The most exciting character on screens right now, hands down, is Maureen (Mo) Dean, played by Betty Gilpin, on the limited series Gaslit. This may not come as great news to Julia Roberts, who stars as Martha Mitchell on the same series – although she’s also excellent. But because Mo is less known to history than Martha, the writers have more licence to craft her, to have her say the things we wish someone had said. Gilpin then takes her startlingly original dialogue and dials it up to thrilling – especially in Episode 6; more on that in a minute.
Gaslit, which airs on Starz, retells the 1972 Watergate scandal from a point of view that includes people who are not middle-aged white politicians. It sets up Mo and Martha as twin poles of truth-telling, with opposite results: Martha is honest about U.S. president Richard Nixon’s involvement in the Watergate break-in, and she is crushed for it, by her husband John Mitchell (Sean Penn), one of the president’s men; and by the era’s patriarchal media, who dismissed her as a drunk, pill-popping loony.
Mo, on the other hand, is the smartest person in every room, in every scene. (The series blurs bios in the interest of story; what I describe here is the fictional version.) When she meets John Dean (Dan Stevens), he’s the allegedly powerful one, the Porsche-driving, Georgetown-educated White House counsel, and she is a flight attendant. But not only is she not intimidated by him, she calls him on his fatuousness as calmly as if she’s slicing white bread to make toast.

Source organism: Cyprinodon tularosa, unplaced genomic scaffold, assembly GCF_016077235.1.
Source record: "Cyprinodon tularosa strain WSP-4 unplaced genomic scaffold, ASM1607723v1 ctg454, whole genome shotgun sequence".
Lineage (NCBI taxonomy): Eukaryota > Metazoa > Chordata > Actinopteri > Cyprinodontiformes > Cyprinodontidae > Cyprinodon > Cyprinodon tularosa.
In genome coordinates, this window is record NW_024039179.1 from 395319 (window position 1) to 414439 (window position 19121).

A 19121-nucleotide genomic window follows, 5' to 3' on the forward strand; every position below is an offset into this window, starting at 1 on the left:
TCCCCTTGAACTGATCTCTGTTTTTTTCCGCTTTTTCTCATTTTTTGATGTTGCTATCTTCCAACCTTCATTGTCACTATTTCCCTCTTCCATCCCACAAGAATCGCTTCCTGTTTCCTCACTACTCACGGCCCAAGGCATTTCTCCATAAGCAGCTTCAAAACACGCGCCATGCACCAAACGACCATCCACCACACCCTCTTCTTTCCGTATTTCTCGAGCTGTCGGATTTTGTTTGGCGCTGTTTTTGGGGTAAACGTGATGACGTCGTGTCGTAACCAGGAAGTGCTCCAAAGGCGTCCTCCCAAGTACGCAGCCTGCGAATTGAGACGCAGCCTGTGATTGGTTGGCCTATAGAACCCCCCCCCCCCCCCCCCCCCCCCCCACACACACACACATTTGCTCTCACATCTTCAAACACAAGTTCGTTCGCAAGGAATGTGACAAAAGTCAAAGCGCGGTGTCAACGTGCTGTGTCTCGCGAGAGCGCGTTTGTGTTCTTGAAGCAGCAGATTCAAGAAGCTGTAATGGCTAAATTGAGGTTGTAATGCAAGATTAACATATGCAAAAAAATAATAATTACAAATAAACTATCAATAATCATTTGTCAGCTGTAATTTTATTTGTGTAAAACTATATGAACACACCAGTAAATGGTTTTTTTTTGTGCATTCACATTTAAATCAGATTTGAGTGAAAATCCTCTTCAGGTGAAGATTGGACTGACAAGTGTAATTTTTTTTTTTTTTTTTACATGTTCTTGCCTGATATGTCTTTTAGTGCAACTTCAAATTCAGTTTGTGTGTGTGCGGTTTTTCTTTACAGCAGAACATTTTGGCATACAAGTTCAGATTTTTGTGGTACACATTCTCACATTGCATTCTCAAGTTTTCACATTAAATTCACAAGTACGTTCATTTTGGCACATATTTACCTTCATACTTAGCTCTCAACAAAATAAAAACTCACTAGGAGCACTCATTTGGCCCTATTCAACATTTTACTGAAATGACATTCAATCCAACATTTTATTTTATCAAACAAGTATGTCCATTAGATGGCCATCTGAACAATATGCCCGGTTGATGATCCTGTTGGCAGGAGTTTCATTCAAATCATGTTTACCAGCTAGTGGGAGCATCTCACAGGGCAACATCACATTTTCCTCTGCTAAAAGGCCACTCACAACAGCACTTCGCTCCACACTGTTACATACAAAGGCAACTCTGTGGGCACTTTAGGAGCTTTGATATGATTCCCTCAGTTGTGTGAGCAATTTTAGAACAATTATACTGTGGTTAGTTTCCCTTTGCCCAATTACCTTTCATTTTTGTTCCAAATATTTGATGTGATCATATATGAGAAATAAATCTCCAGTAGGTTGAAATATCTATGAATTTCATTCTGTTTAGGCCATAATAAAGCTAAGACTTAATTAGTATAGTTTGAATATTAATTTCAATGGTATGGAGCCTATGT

He blows their first date, then tracks her down at the airport to make amends. Instead of being dazzled by this, as a more typical TV babe would be, she informs him, coolly, that although he’s not the first person to do that, “it’s never felt quite so pathetic” before. “I am looking for a man,” she says. “I can’t waste my time with little boys any more.”
When John’s mind is elsewhere during sex, Mo walks away (“I’d rather not do this if it’s not real”), and when he mansplains to her over the phone about can openers, she flatly hangs up on him. Even after he wins her over and they marry (Gilpin’s “Why the hell not?” face at their wedding is priceless), she refuses to buy into the fairy tale. “My mother always told me she knew the moment she met my father she’d spend her life with him,” she says. “I was so worried I couldn’t feel that.”
“Then you met me,” John interrupts.
“No,” she says. “That’s not what I’m saying.”
But here’s the thing: Until now, even in the most prestige series, a woman who does and says these kinds of things is either heading toward shrew, manipulator, Lady Macbeth or some other unpleasant categorization. Mo, however, is adamantly not that. She is cool, she is smart, she is experienced; she is a person of substance, and she is right to feel as she feels. Astonishingly, the writing just keeps affirming her, and Gilpin keeps bringing us along.